::   References Top

1. Bhuta AC, Babu JP, Jindal GD, Parulkar GB. Technical aspects of impedance plethysmography. J Postgrad Med 1990; 36:64-70.  Back to cited text no. 1    
2.Deshpande AK, Jindal GD, Babu JR, Nerurkar SN, Kelkar MD, Parulkar GB, et al. Diagnosis of aortic occlusive diseases using impedance plethysmography. J Postgrad Med 1990; 36:80-82.  Back to cited text no. 2    
3.Dewoolkar SD, Kelkar MD, Babu JR, Jindal GD, Suraokar SB, Parulkar GB, et al. Non-invasive assessment of distal arterial runoff using inipedance plethysmography. In: “Progress in Angiology”. Balas P, editor. Edizioni: Minerva Medical; 1986; pp 39-43.  Back to cited text no. 3    
4.Jindal GD, Kelkar MD, Bharadwaj PR, Dewoolkar SD, Suraokar SB, Babu JP, Parulkar GB, et al. Non-invasive diagnosis of aortic and arterial occlusive diseses using on-line inipedance. Editorial. Clinic (Italy): 1984; 3:3-14.  Back to cited text no. 4    
5.Jindal GD, Pedhnekar SA, Nerurkar SN, Masand KL, Gupta DK, Deshmukh HL, Babu JP, Parulkar GB, et al. Diagnosis of venous disorders using impedance plethysiviography. J Postgrad Med 1990; 36:156-163.  Back to cited text no. 5    
6.Kubicek WG, Kottke GJ, Romos MV, Patterson RP, Witsoe DA, Labree JW, Remote W, Layman TE, Schoening H, Garamella JT, et al. The minnesota impedance cardiograph: Theory and applications. Biomed Engineering 1974; 9:410-416.  Back to cited text no. 6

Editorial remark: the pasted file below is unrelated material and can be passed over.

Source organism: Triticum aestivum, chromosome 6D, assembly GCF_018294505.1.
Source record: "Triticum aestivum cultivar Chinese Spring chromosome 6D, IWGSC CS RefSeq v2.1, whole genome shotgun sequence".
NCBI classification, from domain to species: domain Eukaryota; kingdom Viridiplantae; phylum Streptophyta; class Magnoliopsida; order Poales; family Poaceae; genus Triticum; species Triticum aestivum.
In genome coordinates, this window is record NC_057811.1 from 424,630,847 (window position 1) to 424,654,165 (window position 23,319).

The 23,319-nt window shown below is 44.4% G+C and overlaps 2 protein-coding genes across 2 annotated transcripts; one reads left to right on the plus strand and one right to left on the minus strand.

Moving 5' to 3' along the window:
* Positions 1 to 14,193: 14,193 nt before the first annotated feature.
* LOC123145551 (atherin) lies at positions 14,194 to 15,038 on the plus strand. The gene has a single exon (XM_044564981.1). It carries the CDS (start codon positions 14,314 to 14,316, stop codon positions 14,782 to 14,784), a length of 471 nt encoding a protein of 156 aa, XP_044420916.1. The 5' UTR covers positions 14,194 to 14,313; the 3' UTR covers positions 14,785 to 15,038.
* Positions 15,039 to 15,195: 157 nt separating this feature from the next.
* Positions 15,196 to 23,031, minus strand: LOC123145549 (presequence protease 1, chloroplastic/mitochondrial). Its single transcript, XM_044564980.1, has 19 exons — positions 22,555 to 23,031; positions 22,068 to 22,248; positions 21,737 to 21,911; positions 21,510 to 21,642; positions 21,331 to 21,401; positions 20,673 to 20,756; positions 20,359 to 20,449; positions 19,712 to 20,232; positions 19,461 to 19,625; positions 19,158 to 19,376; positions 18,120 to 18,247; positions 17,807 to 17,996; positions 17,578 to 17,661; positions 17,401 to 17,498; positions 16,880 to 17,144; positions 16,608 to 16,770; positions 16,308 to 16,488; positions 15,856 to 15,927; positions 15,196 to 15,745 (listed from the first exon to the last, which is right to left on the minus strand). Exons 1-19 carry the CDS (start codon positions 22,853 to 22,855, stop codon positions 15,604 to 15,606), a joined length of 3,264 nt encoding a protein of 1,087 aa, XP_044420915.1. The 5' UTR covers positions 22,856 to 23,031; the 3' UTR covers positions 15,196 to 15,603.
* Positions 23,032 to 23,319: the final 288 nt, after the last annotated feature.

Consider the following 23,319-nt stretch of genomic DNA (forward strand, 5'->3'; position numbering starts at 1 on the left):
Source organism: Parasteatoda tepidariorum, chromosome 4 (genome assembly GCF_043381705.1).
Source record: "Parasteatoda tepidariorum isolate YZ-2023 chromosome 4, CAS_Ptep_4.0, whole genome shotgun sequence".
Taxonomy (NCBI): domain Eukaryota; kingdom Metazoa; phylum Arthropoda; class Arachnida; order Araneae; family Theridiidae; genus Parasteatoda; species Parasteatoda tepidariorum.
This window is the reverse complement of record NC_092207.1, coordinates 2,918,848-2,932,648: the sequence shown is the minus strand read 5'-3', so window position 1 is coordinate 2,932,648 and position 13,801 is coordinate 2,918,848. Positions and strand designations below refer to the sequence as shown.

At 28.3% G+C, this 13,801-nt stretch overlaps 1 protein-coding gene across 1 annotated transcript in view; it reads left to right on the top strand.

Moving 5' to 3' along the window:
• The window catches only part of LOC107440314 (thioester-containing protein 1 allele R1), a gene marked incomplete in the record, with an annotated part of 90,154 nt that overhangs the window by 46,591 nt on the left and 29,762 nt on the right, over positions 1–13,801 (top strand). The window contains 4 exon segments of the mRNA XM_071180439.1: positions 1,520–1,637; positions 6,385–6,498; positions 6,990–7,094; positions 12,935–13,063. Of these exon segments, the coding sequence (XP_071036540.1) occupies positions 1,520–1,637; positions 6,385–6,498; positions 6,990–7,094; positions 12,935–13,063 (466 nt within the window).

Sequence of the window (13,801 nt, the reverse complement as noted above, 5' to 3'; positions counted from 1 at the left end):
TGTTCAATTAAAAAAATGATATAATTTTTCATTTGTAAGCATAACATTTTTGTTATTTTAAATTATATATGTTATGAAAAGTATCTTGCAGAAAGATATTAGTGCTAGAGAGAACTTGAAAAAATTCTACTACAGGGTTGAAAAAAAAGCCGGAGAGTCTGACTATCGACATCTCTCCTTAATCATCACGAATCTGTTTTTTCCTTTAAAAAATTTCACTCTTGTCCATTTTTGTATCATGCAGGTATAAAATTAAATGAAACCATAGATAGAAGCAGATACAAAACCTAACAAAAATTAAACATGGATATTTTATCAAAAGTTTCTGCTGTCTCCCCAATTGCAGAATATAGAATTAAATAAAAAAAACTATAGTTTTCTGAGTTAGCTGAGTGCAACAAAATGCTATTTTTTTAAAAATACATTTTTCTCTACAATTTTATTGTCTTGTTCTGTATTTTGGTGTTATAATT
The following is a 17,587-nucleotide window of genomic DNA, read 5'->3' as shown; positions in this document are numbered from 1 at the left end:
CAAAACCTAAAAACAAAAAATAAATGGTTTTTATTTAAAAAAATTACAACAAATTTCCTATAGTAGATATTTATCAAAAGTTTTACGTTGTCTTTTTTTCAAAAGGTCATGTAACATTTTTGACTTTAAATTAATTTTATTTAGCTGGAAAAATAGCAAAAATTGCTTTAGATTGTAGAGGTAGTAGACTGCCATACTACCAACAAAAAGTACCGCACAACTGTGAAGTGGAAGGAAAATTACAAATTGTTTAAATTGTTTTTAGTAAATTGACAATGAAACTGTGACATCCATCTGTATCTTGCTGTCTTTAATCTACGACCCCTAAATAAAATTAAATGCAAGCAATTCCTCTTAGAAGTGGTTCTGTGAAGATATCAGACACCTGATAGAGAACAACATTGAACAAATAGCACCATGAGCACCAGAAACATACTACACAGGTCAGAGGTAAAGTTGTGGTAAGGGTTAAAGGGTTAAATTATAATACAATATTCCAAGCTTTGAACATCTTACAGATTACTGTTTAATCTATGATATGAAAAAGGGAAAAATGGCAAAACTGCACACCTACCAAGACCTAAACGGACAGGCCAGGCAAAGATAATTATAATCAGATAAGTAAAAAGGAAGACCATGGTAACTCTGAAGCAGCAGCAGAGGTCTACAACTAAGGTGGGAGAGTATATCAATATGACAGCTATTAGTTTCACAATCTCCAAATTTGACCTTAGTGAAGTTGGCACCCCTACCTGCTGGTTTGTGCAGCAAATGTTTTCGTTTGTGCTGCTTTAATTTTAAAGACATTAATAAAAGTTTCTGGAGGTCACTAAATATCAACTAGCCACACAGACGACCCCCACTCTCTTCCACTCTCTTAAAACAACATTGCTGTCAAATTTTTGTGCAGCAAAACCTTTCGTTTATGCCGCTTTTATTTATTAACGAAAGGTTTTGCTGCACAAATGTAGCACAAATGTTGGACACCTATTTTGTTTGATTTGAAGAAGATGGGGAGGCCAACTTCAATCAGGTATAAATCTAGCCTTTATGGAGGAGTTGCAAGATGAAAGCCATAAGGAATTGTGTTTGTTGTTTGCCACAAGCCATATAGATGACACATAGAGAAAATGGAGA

7.Mohapatra SN. In: "Non-invasive cardiovascular monitoring by electrical impedance technique". New York: Pitman Medicals; 1981.  Back to cited text no. 7    
8.Nerurkar SN, Jindal GD, Pedhnekar SA, Gupta, DK, Deshpande AK, Deshmukh HL, Parulkar GB, et al. Impedance plethysmographic observations in thoracic outlet syndrome. J Postgrad Med 1990; 36:154-157.  Back to cited text no. 8    
9.Parulkar GB, Padmashree RB, Bapat RD, Rege RV, Bhagtani KC, Jindal GD, et al. A new electrical impedance plethysmogram: Observations in peripheral arterial occlusive diseases. J Postgrad Med 1981; 27: 66-72.  Back to cited text no. 9    
10.Reines J, Larsen PB. Practical guidelines for establishing a clinical vascular laboratory. Cardiovascular Diseases. Bulletin of the Texas Heart Institute; 1979; 6:93-123.   Back to cited text no. 10